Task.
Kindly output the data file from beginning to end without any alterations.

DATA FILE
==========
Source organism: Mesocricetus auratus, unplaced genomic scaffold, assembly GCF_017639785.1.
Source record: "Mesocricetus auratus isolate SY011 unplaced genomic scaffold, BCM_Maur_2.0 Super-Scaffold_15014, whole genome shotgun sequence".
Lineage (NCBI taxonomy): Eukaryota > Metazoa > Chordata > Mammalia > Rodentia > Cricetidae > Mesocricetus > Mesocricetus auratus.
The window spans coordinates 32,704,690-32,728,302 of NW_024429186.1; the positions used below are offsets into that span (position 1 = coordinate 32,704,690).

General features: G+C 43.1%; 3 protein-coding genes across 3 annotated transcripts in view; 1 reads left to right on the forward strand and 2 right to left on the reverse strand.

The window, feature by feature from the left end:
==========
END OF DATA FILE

Source organism: Mesocricetus auratus, unplaced genomic scaffold, assembly GCF_017639785.1.
Source record: "Mesocricetus auratus isolate SY011 unplaced genomic scaffold, BCM_Maur_2.0 Super-Scaffold_15014, whole genome shotgun sequence".
Lineage (NCBI taxonomy): Eukaryota > Metazoa > Chordata > Mammalia > Rodentia > Cricetidae > Mesocricetus > Mesocricetus auratus.
The window spans coordinates 32,704,690-32,728,302 of NW_024429186.1; the positions used below are offsets into that span (position 1 = coordinate 32,704,690).

General features: G+C 43.1%; 3 protein-coding genes across 3 annotated transcripts in view; 1 reads left to right on the forward strand and 2 right to left on the reverse strand.

The window, feature by feature from the left end: